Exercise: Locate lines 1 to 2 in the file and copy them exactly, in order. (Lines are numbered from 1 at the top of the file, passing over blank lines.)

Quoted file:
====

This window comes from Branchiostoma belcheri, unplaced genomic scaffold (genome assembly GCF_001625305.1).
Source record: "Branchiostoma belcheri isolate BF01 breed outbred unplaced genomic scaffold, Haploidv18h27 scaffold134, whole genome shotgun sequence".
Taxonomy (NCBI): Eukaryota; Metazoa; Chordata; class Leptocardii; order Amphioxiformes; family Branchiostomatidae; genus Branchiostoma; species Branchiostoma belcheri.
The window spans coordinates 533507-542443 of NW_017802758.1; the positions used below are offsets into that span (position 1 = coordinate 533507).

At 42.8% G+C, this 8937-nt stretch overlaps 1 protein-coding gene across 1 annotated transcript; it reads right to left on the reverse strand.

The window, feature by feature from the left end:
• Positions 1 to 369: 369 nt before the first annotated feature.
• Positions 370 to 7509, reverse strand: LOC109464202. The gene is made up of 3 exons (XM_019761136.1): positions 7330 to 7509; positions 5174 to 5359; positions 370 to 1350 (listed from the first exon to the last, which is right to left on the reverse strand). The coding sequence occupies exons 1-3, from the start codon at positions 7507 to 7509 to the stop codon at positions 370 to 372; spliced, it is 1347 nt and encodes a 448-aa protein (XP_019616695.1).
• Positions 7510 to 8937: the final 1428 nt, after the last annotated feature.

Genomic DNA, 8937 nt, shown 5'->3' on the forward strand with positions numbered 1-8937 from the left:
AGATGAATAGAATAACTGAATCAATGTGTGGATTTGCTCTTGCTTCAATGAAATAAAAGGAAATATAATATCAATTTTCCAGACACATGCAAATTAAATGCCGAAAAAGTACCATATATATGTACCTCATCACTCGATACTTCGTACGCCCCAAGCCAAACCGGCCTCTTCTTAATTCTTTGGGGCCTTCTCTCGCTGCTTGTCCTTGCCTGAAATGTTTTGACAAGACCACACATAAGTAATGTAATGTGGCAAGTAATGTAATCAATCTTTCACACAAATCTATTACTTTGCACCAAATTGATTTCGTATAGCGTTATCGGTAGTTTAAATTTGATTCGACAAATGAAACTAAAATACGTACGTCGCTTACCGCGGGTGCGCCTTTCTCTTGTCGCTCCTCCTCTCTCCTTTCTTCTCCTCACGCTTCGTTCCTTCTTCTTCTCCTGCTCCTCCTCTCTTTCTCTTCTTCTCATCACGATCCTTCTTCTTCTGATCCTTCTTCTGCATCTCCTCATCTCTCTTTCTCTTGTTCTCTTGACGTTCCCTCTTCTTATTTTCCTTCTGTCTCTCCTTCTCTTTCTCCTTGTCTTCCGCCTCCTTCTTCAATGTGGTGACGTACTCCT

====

This window comes from Branchiostoma belcheri, unplaced genomic scaffold (genome assembly GCF_001625305.1).
Source record: "Branchiostoma belcheri isolate BF01 breed outbred unplaced genomic scaffold, Haploidv18h27 scaffold134, whole genome shotgun sequence".